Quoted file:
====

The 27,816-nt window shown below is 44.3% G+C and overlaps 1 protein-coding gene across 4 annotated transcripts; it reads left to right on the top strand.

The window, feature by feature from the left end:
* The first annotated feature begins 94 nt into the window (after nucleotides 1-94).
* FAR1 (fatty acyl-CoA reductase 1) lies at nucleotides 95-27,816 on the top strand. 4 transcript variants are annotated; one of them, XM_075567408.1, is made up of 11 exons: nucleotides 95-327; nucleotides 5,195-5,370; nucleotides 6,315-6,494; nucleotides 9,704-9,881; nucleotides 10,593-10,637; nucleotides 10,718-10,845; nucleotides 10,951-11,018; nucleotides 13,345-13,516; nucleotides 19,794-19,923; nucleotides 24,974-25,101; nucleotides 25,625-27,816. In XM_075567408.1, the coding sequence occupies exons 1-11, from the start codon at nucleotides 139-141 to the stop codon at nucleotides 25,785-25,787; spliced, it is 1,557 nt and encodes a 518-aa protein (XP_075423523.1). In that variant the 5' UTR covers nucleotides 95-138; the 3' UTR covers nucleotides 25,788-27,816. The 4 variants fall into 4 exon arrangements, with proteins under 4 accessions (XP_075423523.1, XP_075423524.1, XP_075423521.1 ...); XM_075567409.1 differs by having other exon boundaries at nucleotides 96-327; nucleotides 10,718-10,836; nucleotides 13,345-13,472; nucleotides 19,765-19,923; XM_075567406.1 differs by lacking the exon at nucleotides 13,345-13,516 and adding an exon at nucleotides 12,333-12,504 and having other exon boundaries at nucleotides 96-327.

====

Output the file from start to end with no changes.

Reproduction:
The 27,816-nt window shown below is 44.3% G+C and overlaps 1 protein-coding gene across 4 annotated transcripts; it reads left to right on the top strand.

The window, feature by feature from the left end:
* The first annotated feature begins 94 nt into the window (after nucleotides 1-94).
* FAR1 (fatty acyl-CoA reductase 1) lies at nucleotides 95-27,816 on the top strand. 4 transcript variants are annotated; one of them, XM_075567408.1, is made up of 11 exons: nucleotides 95-327; nucleotides 5,195-5,370; nucleotides 6,315-6,494; nucleotides 9,704-9,881; nucleotides 10,593-10,637; nucleotides 10,718-10,845; nucleotides 10,951-11,018; nucleotides 13,345-13,516; nucleotides 19,794-19,923; nucleotides 24,974-25,101; nucleotides 25,625-27,816. In XM_075567408.1, the coding sequence occupies exons 1-11, from the start codon at nucleotides 139-141 to the stop codon at nucleotides 25,785-25,787; spliced, it is 1,557 nt and encodes a 518-aa protein (XP_075423523.1). In that variant the 5' UTR covers nucleotides 95-138; the 3' UTR covers nucleotides 25,788-27,816. The 4 variants fall into 4 exon arrangements, with proteins under 4 accessions (XP_075423523.1, XP_075423524.1, XP_075423521.1 ...); XM_075567409.1 differs by having other exon boundaries at nucleotides 96-327; nucleotides 10,718-10,836; nucleotides 13,345-13,472; nucleotides 19,765-19,923; XM_075567406.1 differs by lacking the exon at nucleotides 13,345-13,516 and adding an exon at nucleotides 12,333-12,504 and having other exon boundaries at nucleotides 96-327.